Keywords and Phrases
Academic advising; Course recommender; Course selection; Graduation path; Recommender system
"This work proposes an intelligent recommender approach to facilitate personalized education and help students in planning their path to graduation. The original research contribution of this work is to develop a recommender approach that pervasively personalizes and optimizes a student’s path to graduation by accounting for the student’s career interests and academic background. The approach is a multi-objective optimization problem, subject to institutional constraints, with the goal of optimizing the graduation path with respect to one or more criteria, such as time-to-graduation, credit hours taken, and alignment with student’s career interests. The efficacy of the approach is illustrated and verified through its application to undergraduate curriculum in Computer Science, Computer Engineering, and Electrical Engineering at Missouri University of Science and Technology. The proposed approach differs from others in that it combines personalized, content-based course recommendation and graduation path optimization into one multi-objective optimization problem while also maintaining a design that can easily be applied to various disciplines.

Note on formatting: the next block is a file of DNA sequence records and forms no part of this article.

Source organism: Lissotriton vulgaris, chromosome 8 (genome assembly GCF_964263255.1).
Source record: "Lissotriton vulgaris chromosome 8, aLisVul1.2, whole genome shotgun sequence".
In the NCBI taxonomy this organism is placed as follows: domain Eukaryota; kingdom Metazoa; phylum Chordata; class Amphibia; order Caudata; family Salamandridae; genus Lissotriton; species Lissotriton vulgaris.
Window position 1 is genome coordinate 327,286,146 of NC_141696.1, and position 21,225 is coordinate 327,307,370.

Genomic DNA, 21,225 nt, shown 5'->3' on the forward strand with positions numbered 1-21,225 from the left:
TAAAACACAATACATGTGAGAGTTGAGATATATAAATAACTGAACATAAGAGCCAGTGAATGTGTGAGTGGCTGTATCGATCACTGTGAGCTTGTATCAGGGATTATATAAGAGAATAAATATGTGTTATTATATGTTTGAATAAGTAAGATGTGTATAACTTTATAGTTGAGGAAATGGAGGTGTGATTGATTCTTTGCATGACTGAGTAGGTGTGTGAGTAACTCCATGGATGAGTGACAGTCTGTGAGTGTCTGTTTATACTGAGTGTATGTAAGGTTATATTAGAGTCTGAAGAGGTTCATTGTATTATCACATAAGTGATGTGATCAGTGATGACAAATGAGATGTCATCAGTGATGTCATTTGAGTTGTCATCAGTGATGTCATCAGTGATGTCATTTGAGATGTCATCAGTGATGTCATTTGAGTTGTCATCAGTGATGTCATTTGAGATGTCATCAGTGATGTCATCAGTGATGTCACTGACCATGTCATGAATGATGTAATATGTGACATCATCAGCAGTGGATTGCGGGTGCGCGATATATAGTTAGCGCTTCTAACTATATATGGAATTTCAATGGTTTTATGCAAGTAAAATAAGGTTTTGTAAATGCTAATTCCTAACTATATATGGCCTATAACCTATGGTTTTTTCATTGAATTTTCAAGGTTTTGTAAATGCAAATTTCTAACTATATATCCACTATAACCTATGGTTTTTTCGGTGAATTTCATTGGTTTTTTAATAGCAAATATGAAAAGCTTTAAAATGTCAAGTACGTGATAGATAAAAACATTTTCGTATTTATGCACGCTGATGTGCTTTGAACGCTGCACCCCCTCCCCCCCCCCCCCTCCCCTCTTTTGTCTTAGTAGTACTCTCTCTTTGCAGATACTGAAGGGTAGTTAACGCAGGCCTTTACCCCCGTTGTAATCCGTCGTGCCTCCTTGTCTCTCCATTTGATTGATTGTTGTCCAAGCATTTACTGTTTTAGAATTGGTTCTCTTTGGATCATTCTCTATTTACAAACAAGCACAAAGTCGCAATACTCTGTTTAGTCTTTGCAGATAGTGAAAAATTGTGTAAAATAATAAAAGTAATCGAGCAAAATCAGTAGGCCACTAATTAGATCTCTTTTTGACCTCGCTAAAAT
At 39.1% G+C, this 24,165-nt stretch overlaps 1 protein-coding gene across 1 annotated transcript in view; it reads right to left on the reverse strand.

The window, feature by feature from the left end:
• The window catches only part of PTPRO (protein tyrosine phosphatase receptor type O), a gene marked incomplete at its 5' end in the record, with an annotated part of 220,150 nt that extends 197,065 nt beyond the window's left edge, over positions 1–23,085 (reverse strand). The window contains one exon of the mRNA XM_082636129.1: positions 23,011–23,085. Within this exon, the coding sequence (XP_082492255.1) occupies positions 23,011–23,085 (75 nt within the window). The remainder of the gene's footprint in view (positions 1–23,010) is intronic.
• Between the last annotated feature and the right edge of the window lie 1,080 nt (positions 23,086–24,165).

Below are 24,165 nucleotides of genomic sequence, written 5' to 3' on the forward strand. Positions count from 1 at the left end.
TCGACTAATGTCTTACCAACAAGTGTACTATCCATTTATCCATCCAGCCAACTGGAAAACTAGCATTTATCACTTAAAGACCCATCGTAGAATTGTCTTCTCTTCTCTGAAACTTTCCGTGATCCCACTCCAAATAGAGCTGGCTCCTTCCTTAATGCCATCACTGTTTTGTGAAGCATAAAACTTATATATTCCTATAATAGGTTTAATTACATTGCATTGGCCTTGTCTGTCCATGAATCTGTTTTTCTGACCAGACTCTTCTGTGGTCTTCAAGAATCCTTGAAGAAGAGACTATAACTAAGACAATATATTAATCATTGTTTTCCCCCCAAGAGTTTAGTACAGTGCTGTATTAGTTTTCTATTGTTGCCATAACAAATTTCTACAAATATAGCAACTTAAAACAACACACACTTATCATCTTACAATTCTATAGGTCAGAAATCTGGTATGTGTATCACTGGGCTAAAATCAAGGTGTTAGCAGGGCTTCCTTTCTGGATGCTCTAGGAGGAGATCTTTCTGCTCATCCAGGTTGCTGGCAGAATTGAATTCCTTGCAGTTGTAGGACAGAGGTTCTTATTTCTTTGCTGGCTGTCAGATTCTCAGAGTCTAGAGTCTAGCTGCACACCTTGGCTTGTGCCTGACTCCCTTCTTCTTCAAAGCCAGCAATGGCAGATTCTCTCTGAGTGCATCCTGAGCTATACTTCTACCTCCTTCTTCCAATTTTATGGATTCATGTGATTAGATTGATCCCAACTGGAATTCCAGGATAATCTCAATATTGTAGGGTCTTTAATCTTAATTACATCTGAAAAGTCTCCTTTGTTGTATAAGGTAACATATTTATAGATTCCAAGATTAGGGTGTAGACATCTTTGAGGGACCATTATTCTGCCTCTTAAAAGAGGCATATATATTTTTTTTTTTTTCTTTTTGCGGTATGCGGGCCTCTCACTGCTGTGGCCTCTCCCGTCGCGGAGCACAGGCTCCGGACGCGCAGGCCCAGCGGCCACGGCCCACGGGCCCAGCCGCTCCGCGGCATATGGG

The proposed recommender approach is developed as a part of the Pervasive Cyberinfrastructure for Personalized eLearning and Instructional Support (PERCEPOLIS), which is a system designed to offer several tools for assisting both students and advisors in the advising process. With this approach, PERCEPOLIS is able to generate a full path to graduation for a student satisfying both degree and institutional requirements, while reducing time-to-degree"--Abstract, page iii.
Hurson, A. R.
Stanley, R. Joe
Electrical and Computer Engineering
M.S. in Computer Engineering
Missouri University of Science and Technology
ix, 53 pages
© 2022 Nicolas Charles Dobbins, All rights reserved.
Thesis - Open Access
Electronic OCLC #
Dobbins, Nicolas Charles, "Personalizing student graduation paths using expressed student interests" (2022). Masters Theses. 8106.